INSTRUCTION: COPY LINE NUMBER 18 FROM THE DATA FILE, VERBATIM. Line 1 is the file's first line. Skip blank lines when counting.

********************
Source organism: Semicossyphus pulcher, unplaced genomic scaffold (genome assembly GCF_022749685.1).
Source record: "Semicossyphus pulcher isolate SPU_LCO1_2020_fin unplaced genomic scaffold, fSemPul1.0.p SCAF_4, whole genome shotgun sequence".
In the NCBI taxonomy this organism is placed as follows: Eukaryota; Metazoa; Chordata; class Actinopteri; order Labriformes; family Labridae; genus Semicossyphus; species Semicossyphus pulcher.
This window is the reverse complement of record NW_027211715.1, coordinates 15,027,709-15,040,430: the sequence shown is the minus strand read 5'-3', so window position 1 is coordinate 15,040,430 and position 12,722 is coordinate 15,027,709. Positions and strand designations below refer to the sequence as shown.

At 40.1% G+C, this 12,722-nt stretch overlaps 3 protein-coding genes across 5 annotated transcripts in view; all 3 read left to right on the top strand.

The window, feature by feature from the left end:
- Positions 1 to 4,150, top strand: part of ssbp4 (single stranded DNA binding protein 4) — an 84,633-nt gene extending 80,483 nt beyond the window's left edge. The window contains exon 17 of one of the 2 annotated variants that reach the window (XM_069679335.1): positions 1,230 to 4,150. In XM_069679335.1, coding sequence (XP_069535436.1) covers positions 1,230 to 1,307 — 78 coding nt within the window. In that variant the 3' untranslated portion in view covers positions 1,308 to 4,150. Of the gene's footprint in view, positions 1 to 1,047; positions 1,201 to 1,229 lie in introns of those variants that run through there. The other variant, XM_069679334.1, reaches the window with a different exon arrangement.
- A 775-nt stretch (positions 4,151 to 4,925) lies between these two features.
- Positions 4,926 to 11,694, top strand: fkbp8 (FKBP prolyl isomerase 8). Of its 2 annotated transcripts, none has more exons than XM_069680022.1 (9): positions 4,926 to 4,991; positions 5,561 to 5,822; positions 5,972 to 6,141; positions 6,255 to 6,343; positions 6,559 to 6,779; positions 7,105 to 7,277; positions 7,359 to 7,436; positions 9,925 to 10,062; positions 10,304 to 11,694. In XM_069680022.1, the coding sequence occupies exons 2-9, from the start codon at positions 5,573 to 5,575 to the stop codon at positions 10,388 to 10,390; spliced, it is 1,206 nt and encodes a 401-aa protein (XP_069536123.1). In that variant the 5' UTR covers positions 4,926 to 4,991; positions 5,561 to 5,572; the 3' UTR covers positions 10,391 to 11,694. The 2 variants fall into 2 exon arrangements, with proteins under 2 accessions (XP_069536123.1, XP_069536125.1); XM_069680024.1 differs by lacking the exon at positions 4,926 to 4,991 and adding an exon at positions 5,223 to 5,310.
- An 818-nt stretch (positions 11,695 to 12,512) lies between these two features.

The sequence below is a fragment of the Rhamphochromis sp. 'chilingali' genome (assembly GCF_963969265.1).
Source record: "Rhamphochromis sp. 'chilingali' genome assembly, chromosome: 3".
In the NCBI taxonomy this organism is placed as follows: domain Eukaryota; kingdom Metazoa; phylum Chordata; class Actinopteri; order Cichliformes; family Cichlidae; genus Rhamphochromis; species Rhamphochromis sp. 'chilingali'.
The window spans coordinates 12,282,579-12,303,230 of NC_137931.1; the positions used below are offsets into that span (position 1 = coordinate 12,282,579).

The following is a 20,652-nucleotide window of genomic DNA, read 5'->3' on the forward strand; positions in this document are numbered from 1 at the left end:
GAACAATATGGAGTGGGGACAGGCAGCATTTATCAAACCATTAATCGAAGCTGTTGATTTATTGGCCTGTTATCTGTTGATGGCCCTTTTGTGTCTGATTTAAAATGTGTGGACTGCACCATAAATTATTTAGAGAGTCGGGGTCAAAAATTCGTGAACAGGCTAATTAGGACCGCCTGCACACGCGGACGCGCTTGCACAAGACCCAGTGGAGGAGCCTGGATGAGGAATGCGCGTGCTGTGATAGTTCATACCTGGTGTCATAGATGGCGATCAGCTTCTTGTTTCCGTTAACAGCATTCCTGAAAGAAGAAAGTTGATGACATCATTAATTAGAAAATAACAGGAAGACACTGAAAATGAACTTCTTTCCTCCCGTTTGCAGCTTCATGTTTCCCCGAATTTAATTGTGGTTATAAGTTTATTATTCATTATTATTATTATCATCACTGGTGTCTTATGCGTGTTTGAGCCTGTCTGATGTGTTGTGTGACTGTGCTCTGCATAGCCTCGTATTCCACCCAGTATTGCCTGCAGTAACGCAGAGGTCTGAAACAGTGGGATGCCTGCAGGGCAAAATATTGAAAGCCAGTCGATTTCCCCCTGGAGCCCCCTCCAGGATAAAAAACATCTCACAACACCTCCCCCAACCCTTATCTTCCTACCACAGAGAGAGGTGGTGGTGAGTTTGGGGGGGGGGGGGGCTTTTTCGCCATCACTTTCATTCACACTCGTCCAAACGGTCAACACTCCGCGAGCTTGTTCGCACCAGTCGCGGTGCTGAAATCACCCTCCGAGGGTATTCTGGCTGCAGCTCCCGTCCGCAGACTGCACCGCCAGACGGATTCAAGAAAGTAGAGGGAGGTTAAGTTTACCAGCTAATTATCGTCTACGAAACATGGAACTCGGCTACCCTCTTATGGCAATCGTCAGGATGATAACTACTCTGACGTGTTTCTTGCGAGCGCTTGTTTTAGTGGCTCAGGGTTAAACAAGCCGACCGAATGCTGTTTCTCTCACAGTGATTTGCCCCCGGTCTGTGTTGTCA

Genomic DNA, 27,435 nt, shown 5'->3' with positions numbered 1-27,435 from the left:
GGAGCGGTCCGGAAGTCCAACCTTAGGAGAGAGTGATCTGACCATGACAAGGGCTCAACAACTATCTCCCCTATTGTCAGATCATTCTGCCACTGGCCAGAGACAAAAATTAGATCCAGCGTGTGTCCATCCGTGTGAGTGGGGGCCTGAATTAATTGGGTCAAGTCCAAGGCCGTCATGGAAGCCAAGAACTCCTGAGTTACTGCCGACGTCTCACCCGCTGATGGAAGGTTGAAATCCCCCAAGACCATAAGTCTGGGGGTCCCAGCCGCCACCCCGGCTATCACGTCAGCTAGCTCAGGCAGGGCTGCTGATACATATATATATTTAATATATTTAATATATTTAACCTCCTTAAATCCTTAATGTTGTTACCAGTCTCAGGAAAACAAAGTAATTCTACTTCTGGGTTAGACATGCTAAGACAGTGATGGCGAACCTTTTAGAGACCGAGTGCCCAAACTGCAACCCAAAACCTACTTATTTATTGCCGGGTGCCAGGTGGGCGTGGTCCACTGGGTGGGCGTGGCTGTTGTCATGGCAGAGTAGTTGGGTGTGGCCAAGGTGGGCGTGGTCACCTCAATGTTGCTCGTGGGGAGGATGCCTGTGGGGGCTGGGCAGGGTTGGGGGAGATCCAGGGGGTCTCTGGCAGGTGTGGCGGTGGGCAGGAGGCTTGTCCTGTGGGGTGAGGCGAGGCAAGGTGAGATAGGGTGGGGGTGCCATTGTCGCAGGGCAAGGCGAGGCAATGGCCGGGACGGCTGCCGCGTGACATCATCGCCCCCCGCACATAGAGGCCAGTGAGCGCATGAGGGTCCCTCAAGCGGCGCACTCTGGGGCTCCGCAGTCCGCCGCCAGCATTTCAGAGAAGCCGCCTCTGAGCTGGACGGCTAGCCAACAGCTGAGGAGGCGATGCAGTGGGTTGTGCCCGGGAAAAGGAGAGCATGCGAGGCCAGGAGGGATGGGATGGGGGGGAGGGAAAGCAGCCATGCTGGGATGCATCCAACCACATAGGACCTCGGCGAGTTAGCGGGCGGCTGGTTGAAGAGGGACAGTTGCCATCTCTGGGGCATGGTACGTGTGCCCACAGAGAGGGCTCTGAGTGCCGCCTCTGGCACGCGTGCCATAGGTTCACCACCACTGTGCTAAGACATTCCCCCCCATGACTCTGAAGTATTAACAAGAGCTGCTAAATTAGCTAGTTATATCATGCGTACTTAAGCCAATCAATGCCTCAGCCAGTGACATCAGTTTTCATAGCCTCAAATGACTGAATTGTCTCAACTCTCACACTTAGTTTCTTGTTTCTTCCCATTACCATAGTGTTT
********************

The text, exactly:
GGAGCGGTCCGGAAGTCCAACCTTAGGAGAGAGTGATCTGACCATGACAAGGGCTCAACAACTATCTCCCCTATTGTCAGATCATTCTGCCACTGGCCAGAGACAAAAATTAGATCCAGCGTGTGTCCATCCGTGTGAGTGGGGGCCTGAATTAATTGGGTCAAGTCCAAGGCCGTCATGGAAGCCAAGAACTCCTGAGTTACTGCCGACGTCTCACCCGCTGATGGAAGGTTGAAATCCCCCAAGACCATAAGTCTGGGGGTCCCAGCCGCCACCCCGGCTATCACGTCAGCTAGCTCAGGCAGGGCTGCTGATACATATATATATTTAATATATTTAATATATTTAACCTCCTTAAATCCTTAATGTTGTTACCAGTCTCAGGAAAACAAAGTAATTCTACTTCTGGGTTAGACATGCTAAGACAGTGATGGCGAACCTTTTAGAGACCGAGTGCCCAAACTGCAACCCAAAACCTACTTATTTATTGCCGGGTGCCAGGTGGGCGTGGTCCACTGGGTGGGCGTGGCTGTTGTCATGGCAGAGTAGTTGGGTGTGGCCAAGGTGGGCGTGGTCACCTCAATGTTGCTCGTGGGGAGGATGCCTGTGGGGGCTGGGCAGGGTTGGGGGAGATCCAGGGGGTCTCTGGCAGGTGTGGCGGTGGGCAGGAGGCTTGTCCTGTGGGGTGAGGCGAGGCAAGGTGAGATAGGGTGGGGGTGCCATTGTCGCAGGGCAAGGCGAGGCAATGGCCGGGACGGCTGCCGCGTGACATCATCGCCCCCCGCACATAGAGGCCAGTGAGCGCATGAGGGTCCCTCAAGCGGCGCACTCTGGGGCTCCGCAGTCCGCCGCCAGCATTTCAGAGAAGCCGCCTCTGAGCTGGACGGCTAGCCAACAGCTGAGGAGGCGATGCAGTGGGTTGTGCCCGGGAAAAGGAGAGCATGCGAGGCCAGGAGGGATGGGATGGGGGGGAGGGAAAGCAGCCATGCTGGGATGCATCCAACCACATAGGACCTCGGCGAGTTAGCGGGCGGCTGGTTGAAGAGGGACAGTTGCCATCTCTGGGGCATGGTACGTGTGCCCACAGAGAGGGCTCTGAGTGCCGCCTCTGGCACGCGTGCCATAGGTTCACCACCACTGTGCTAAGACATTCCCCCCCATGACTCTGAAGTATTAACAAGAGCTGCTAAATTAGCTAGTTATATCATGCGTACTTAAGCCAATCAATGCCTCAGCCAGTGACATCAGTTTTCATAGCCTCAAATGACTGAATTGTCTCAACTCTCACACTTAGTTTCTTGTTTCTTCCCATTACCATAGTGTTT